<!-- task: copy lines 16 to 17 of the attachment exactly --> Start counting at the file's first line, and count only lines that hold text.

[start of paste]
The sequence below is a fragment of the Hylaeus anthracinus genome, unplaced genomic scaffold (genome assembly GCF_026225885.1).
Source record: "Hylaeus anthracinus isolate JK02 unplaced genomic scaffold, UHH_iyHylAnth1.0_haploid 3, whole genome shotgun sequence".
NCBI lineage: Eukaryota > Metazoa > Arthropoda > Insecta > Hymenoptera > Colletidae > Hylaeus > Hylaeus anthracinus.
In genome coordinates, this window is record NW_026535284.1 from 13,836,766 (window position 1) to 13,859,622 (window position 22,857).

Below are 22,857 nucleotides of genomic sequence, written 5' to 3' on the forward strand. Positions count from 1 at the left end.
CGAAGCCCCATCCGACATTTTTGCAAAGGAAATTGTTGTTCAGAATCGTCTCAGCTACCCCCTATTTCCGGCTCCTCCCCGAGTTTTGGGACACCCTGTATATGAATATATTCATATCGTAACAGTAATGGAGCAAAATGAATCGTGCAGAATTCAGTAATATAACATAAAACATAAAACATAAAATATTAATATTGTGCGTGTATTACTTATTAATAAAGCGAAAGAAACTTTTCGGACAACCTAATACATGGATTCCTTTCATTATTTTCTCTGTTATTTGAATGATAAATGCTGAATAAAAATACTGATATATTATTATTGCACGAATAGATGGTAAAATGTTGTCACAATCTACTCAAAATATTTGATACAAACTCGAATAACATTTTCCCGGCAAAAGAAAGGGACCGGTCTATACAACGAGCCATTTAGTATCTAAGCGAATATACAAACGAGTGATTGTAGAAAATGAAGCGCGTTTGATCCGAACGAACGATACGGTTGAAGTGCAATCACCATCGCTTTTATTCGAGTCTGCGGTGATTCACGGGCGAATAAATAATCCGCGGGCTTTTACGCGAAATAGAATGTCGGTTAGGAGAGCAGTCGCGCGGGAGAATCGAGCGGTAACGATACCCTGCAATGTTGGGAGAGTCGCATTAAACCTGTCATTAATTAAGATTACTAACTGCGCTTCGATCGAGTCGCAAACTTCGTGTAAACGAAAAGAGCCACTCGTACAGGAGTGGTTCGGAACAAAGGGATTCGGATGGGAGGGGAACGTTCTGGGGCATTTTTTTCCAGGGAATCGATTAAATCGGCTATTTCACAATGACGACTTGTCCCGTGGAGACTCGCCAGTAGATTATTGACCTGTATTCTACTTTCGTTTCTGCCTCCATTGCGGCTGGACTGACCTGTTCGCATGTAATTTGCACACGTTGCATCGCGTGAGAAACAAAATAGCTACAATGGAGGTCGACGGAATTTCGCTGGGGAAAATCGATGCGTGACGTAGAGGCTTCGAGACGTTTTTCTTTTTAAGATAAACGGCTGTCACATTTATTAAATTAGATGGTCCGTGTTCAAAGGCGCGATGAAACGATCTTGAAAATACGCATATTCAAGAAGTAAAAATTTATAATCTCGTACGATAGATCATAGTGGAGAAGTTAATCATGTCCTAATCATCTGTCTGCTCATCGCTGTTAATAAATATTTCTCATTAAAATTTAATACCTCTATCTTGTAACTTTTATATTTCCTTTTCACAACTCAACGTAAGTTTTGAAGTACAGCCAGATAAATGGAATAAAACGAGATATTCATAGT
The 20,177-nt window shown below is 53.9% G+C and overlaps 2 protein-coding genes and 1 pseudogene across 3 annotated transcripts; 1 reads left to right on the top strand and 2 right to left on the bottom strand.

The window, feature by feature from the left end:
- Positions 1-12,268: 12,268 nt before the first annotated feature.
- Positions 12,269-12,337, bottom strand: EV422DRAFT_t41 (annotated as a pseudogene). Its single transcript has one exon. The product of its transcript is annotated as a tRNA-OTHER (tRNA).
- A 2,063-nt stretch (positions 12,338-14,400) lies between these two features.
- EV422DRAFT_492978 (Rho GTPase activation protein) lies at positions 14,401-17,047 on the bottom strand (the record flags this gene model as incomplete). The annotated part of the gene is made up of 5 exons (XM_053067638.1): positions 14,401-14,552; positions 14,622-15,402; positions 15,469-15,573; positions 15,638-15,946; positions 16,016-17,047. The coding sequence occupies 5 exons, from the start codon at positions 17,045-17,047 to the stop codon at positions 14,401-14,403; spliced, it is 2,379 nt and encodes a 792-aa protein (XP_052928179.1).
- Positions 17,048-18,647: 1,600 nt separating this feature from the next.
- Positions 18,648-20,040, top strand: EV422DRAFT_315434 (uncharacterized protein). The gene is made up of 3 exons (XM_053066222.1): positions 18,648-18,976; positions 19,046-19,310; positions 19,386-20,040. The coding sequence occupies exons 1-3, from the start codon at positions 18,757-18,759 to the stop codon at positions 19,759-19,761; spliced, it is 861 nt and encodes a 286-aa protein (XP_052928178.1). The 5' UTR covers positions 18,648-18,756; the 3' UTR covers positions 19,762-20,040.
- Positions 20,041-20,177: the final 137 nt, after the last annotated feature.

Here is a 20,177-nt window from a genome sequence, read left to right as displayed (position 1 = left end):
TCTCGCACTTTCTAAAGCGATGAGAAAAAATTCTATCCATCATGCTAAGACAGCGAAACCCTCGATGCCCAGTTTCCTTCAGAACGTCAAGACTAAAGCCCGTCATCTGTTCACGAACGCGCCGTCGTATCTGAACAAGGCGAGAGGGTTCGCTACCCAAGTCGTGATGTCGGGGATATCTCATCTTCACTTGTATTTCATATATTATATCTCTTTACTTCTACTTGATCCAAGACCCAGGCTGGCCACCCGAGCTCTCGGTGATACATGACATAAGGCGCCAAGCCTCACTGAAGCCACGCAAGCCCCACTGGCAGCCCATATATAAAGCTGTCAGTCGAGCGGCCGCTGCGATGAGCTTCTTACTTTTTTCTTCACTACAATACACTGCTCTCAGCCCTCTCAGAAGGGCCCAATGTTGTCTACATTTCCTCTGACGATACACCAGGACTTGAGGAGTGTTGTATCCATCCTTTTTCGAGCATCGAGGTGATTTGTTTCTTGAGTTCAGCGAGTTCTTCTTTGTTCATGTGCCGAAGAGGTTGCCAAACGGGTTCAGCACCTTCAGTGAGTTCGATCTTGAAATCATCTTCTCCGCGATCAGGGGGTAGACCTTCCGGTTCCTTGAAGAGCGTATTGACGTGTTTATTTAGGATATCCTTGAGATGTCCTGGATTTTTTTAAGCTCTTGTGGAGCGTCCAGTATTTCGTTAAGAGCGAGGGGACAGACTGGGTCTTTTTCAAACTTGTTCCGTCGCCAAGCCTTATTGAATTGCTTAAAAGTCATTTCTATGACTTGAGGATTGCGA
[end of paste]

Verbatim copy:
Here is a 20,177-nt window from a genome sequence, read left to right as displayed (position 1 = left end):
TCTCGCACTTTCTAAAGCGATGAGAAAAAATTCTATCCATCATGCTAAGACAGCGAAACCCTCGATGCCCAGTTTCCTTCAGAACGTCAAGACTAAAGCCCGTCATCTGTTCACGAACGCGCCGTCGTATCTGAACAAGGCGAGAGGGTTCGCTACCCAAGTCGTGATGTCGGGGATATCTCATCTTCACTTGTATTTCATATATTATATCTCTTTACTTCTACTTGATCCAAGACCCAGGCTGGCCACCCGAGCTCTCGGTGATACATGACATAAGGCGCCAAGCCTCACTGAAGCCACGCAAGCCCCACTGGCAGCCCATATATAAAGCTGTCAGTCGAGCGGCCGCTGCGATGAGCTTCTTACTTTTTTCTTCACTACAATACACTGCTCTCAGCCCTCTCAGAAGGGCCCAATGTTGTCTACATTTCCTCTGACGATACACCAGGACTTGAGGAGTGTTGTATCCATCCTTTTTCGAGCATCGAGGTGATTTGTTTCTTGAGTTCAGCGAGTTCTTCTTTGTTCATGTGCCGAAGAGGTTGCCAAACGGGTTCAGCACCTTCAGTGAGTTCGATCTTGAAATCATCTTCTCCGCGATCAGGGGGTAGACCTTCCGGTTCCTTGAAGAGCGTATTGACGTGTTTATTTAGGATATCCTTGAGATGTCCTGGATTTTTTTAAGCTCTTGTGGAGCGTCCAGTATTTCGTTAAGAGCGAGGGGACAGACTGGGTCTTTTTCAAACTTGTTCCGTCGCCAAGCCTTATTGAATTGCTTAAAAGTCATTTCTATGACTTGAGGATTGCGA